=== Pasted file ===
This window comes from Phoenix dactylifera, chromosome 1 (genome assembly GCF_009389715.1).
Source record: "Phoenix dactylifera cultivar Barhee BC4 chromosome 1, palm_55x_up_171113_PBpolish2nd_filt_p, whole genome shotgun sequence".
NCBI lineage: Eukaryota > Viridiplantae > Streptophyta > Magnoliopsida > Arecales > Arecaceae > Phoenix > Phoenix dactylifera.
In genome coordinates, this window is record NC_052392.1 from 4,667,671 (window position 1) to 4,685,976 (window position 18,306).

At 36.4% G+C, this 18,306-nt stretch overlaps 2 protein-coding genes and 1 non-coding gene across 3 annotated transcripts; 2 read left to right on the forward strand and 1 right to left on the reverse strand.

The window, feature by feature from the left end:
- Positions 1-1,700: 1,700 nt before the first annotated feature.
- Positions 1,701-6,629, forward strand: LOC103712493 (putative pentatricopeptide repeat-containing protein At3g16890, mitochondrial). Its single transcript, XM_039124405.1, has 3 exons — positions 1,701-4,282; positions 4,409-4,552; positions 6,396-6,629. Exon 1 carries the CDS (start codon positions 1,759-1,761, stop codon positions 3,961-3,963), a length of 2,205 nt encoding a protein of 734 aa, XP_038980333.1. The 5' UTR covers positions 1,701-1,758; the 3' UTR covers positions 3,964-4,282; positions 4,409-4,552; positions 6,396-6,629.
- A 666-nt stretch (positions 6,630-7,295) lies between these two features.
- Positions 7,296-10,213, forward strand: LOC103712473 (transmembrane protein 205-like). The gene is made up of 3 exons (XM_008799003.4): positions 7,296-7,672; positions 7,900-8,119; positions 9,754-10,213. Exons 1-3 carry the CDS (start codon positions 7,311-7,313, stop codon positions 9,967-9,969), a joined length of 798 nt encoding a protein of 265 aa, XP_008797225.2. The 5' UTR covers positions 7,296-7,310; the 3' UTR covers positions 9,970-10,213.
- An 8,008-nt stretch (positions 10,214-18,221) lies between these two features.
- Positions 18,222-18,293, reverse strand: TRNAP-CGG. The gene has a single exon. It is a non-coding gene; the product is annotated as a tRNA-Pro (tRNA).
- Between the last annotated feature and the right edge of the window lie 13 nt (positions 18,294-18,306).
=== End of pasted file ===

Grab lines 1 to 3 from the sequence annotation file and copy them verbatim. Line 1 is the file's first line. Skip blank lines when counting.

This window comes from Phoenix dactylifera, chromosome 1 (genome assembly GCF_009389715.1).
Source record: "Phoenix dactylifera cultivar Barhee BC4 chromosome 1, palm_55x_up_171113_PBpolish2nd_filt_p, whole genome shotgun sequence".
NCBI lineage: Eukaryota > Viridiplantae > Streptophyta > Magnoliopsida > Arecales > Arecaceae > Phoenix > Phoenix dactylifera.